Today there is evidence that most minority groups in the United States suffer from symptoms related to intergenerational transmission of collective historical trauma. For those with additional mental health issues, treatment can become complicated unless underlying historical hostilities are addressed.

This practical text, by David S. Derezotes, helps readers understand the causes and treatment of historical trauma at an individual, group, and community level and demonstrates how a participatory, strengths-based approach can work effectively in its treatment. The first to offer a combination of theory, literature review, and practice knowledge on dialogue, this book begins with a definition of historical trauma and transformation, includes the dialogue necessary to aid in transformation (such as self-care, self-awareness and professional self- development). The author proposes six key models of dialogue practice—psychodynamic, cognitive behavioral, experiential, transpersonal, biological, and ecological—and shows how these models can be used to help transform sociohistorical trauma in clients. He then applies these six dialogue models to five common practice settings, including work with community divides, social justice work, peace and conflict work, dialogues with populations across the lifespan, and community therapy.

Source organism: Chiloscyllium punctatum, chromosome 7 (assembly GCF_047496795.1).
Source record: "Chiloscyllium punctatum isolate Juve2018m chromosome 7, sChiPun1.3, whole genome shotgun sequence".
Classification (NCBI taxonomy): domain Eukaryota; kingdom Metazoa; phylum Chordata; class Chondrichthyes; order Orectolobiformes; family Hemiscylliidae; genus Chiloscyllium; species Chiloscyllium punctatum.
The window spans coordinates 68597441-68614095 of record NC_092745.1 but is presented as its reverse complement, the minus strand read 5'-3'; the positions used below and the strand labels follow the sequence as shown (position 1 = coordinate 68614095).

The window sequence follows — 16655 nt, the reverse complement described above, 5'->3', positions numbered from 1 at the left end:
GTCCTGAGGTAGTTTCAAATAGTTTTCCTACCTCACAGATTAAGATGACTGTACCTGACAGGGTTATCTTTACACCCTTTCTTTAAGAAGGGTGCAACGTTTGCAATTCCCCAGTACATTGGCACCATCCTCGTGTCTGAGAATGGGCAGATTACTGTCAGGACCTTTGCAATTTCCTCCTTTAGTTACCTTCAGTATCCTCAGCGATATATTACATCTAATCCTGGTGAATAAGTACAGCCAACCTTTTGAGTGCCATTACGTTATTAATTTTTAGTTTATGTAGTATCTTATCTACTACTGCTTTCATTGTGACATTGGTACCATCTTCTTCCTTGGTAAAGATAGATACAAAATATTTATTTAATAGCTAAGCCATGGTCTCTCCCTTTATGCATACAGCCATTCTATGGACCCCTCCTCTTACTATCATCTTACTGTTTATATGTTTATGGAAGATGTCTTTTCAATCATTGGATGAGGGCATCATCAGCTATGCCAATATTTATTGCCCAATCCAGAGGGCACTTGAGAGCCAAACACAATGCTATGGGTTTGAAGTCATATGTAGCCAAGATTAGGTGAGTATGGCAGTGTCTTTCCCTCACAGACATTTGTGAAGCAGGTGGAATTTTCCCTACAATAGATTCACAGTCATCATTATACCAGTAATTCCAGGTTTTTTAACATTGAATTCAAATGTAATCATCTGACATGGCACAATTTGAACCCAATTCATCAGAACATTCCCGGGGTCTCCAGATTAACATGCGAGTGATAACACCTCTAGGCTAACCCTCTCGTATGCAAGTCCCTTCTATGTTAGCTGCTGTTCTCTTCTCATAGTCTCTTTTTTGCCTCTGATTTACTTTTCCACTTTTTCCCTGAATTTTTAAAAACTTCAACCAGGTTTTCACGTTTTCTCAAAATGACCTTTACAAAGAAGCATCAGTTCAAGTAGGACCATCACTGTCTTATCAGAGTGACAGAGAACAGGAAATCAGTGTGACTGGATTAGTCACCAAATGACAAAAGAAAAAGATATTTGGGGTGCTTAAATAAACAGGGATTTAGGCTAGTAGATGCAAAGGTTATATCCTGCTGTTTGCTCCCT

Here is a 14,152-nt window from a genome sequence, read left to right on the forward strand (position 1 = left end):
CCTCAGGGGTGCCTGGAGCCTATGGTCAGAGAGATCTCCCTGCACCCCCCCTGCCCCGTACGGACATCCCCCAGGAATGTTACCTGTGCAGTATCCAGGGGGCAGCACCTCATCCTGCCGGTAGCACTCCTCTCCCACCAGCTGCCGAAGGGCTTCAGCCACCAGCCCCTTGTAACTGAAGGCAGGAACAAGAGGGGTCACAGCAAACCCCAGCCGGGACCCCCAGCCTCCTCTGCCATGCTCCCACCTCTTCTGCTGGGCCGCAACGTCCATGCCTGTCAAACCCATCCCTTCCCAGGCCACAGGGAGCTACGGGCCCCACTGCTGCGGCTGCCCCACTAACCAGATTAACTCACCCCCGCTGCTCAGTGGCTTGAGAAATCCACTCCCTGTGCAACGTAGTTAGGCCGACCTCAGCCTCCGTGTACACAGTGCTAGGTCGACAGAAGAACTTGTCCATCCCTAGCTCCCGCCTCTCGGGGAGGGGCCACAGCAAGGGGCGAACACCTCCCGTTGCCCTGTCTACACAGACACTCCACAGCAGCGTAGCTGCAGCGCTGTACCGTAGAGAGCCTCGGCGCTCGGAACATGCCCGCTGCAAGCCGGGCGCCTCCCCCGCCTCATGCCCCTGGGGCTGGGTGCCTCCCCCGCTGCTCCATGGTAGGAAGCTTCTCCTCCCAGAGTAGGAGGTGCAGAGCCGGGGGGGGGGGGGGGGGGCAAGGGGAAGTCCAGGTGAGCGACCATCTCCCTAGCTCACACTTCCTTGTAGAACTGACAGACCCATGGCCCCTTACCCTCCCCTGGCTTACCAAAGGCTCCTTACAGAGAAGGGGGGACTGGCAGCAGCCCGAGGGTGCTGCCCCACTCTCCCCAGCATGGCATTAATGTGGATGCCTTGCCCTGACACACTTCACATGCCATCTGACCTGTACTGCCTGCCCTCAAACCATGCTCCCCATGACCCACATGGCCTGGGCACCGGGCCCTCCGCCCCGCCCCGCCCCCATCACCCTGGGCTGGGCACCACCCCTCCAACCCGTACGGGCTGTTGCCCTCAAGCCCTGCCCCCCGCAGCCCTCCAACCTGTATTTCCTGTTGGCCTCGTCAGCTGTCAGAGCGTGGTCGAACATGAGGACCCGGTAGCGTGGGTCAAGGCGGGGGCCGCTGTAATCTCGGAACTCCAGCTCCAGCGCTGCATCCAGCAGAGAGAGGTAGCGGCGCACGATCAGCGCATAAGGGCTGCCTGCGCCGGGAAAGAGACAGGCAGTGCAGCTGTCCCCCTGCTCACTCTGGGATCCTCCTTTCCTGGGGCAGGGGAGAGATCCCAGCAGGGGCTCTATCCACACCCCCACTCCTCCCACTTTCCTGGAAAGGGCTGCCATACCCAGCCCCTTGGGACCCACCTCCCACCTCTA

Dialogue in Peace and Conflict Work
Dialogue in peace and conflict work

Dialogue does not create peace or resolve conflict; people do that. However, dialogue can help participants develop the kinds of relationships that facilitate peacemaking and conflict resolution. This chapter offers such dialogues for peace and conflict work.

What Is Peace?

Peace is not the absence of conflict but is an ongoing nonviolent, relationship-oriented approach to conflict.

Conflict is unavoidable; there is always conflict between people, even between those who love and like each other. There is also always conflict between a human being and other living things and between a human being and her environment. Living things are linked together in complex ecosystems, but we also can compete for resources, status, and mates. Our natural environment nurtures ...

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